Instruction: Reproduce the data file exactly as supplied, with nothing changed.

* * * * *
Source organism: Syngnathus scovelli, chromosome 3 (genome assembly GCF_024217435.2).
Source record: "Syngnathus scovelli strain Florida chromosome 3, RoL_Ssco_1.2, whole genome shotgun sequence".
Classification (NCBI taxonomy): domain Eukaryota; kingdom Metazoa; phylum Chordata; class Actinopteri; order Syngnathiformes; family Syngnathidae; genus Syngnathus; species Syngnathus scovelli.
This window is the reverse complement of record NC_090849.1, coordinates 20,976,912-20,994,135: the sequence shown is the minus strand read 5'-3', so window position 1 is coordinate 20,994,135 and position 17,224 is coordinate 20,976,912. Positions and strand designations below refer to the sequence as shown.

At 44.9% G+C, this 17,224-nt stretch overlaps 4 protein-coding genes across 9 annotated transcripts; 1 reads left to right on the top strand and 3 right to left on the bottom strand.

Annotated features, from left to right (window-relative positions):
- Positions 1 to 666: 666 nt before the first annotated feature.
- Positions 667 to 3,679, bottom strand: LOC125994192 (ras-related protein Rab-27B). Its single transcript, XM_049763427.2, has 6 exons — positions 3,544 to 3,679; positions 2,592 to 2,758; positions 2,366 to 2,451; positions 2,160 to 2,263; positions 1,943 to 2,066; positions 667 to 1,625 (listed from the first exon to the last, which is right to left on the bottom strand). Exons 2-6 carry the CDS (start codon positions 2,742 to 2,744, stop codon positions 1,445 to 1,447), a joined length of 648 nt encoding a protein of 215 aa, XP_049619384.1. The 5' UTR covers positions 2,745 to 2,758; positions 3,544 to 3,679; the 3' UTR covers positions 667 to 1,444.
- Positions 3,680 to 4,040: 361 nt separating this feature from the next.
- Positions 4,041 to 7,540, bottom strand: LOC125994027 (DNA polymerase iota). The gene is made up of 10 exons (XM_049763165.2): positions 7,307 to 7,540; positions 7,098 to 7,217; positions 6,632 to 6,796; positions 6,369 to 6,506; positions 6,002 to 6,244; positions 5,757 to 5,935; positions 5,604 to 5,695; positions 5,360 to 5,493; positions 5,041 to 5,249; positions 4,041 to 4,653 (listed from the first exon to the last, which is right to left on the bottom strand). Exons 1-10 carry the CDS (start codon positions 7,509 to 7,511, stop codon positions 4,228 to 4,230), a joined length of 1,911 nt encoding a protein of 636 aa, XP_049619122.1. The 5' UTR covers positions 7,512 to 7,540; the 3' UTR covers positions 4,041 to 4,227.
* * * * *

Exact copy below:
Source organism: Syngnathus scovelli, chromosome 3 (genome assembly GCF_024217435.2).
Source record: "Syngnathus scovelli strain Florida chromosome 3, RoL_Ssco_1.2, whole genome shotgun sequence".
Classification (NCBI taxonomy): domain Eukaryota; kingdom Metazoa; phylum Chordata; class Actinopteri; order Syngnathiformes; family Syngnathidae; genus Syngnathus; species Syngnathus scovelli.
This window is the reverse complement of record NC_090849.1, coordinates 20,976,912-20,994,135: the sequence shown is the minus strand read 5'-3', so window position 1 is coordinate 20,994,135 and position 17,224 is coordinate 20,976,912. Positions and strand designations below refer to the sequence as shown.

At 44.9% G+C, this 17,224-nt stretch overlaps 4 protein-coding genes across 9 annotated transcripts; 1 reads left to right on the top strand and 3 right to left on the bottom strand.

Annotated features, from left to right (window-relative positions):
- Positions 1 to 666: 666 nt before the first annotated feature.
- Positions 667 to 3,679, bottom strand: LOC125994192 (ras-related protein Rab-27B). Its single transcript, XM_049763427.2, has 6 exons — positions 3,544 to 3,679; positions 2,592 to 2,758; positions 2,366 to 2,451; positions 2,160 to 2,263; positions 1,943 to 2,066; positions 667 to 1,625 (listed from the first exon to the last, which is right to left on the bottom strand). Exons 2-6 carry the CDS (start codon positions 2,742 to 2,744, stop codon positions 1,445 to 1,447), a joined length of 648 nt encoding a protein of 215 aa, XP_049619384.1. The 5' UTR covers positions 2,745 to 2,758; positions 3,544 to 3,679; the 3' UTR covers positions 667 to 1,444.
- Positions 3,680 to 4,040: 361 nt separating this feature from the next.
- Positions 4,041 to 7,540, bottom strand: LOC125994027 (DNA polymerase iota). The gene is made up of 10 exons (XM_049763165.2): positions 7,307 to 7,540; positions 7,098 to 7,217; positions 6,632 to 6,796; positions 6,369 to 6,506; positions 6,002 to 6,244; positions 5,757 to 5,935; positions 5,604 to 5,695; positions 5,360 to 5,493; positions 5,041 to 5,249; positions 4,041 to 4,653 (listed from the first exon to the last, which is right to left on the bottom strand). Exons 1-10 carry the CDS (start codon positions 7,509 to 7,511, stop codon positions 4,228 to 4,230), a joined length of 1,911 nt encoding a protein of 636 aa, XP_049619122.1. The 5' UTR covers positions 7,512 to 7,540; the 3' UTR covers positions 4,041 to 4,227.